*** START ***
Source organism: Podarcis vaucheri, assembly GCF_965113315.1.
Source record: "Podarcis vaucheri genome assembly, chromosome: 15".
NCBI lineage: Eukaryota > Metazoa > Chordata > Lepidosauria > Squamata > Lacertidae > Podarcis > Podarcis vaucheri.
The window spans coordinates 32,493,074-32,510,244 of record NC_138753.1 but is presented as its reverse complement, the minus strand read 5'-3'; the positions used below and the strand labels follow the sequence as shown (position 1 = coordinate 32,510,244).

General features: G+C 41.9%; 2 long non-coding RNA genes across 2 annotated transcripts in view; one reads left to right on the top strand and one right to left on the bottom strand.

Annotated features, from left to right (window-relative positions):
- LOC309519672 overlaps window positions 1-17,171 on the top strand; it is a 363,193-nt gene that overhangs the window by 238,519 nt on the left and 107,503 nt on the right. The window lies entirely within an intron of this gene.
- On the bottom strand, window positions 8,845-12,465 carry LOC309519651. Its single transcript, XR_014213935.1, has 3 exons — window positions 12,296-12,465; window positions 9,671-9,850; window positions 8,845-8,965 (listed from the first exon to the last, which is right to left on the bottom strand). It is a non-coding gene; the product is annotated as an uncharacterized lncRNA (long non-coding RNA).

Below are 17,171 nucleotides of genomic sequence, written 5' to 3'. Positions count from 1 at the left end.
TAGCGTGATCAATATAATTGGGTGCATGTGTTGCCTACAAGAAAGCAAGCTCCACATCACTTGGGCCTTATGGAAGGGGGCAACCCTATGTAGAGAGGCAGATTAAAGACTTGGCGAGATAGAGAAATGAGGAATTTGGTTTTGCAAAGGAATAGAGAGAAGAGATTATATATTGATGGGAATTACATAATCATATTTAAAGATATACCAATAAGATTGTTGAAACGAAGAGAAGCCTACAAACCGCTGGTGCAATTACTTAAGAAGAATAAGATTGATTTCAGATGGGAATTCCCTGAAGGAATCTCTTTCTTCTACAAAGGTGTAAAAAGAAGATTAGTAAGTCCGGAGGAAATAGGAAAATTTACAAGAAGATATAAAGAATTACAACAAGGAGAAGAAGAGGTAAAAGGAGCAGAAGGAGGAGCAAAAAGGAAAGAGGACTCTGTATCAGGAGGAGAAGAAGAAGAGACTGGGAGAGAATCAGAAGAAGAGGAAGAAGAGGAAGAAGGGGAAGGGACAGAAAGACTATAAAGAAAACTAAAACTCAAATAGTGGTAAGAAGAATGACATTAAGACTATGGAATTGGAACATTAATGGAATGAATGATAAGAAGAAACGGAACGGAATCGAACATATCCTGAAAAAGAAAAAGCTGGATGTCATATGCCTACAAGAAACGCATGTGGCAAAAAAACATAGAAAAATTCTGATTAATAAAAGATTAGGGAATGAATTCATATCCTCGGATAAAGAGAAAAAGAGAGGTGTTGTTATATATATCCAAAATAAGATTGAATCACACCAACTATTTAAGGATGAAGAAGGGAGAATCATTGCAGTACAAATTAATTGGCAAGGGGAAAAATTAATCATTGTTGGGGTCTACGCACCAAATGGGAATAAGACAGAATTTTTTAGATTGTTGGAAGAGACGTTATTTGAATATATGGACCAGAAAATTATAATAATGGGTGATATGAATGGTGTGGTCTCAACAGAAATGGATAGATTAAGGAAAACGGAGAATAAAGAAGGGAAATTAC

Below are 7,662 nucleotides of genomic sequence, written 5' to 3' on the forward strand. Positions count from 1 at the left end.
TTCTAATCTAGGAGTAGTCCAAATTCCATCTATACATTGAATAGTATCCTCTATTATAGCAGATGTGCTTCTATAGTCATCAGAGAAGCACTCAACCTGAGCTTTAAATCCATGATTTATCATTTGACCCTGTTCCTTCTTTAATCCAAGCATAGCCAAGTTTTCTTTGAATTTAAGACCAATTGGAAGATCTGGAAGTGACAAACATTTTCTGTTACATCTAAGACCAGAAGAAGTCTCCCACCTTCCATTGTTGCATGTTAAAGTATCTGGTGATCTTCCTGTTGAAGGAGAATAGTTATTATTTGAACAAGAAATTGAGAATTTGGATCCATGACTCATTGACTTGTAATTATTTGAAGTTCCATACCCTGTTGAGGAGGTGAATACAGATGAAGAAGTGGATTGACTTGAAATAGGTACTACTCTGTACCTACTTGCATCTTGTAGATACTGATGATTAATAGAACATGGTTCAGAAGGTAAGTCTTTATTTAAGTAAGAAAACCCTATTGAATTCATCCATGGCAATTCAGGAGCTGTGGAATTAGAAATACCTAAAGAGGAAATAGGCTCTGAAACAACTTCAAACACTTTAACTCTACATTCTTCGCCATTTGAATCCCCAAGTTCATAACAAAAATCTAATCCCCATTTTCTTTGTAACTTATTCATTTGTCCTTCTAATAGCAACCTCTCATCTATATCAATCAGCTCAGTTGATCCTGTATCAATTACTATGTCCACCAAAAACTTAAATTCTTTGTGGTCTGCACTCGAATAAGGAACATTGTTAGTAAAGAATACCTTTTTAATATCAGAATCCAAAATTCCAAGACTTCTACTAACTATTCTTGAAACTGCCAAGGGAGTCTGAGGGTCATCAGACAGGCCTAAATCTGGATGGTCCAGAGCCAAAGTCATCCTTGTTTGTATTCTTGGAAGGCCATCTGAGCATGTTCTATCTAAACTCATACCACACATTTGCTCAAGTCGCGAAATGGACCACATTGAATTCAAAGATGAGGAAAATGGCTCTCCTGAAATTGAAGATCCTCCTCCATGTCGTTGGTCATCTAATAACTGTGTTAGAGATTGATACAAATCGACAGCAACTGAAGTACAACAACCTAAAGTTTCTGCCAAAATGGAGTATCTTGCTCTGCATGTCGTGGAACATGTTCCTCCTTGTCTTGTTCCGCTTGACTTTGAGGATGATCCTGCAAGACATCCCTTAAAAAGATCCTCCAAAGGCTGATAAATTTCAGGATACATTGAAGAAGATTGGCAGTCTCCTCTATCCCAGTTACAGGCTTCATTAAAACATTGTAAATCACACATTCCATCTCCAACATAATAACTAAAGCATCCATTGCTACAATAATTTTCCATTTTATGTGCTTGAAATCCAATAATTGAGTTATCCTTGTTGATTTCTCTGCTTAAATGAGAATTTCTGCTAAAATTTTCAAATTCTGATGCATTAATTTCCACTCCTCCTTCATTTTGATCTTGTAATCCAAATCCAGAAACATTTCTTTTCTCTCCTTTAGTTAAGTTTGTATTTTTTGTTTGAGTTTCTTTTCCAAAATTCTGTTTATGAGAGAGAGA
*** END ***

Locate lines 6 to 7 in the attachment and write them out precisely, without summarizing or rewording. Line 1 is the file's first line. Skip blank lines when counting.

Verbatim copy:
Annotated features, from left to right (window-relative positions):
- LOC309519672 overlaps window positions 1-17,171 on the top strand; it is a 363,193-nt gene that overhangs the window by 238,519 nt on the left and 107,503 nt on the right. The window lies entirely within an intron of this gene.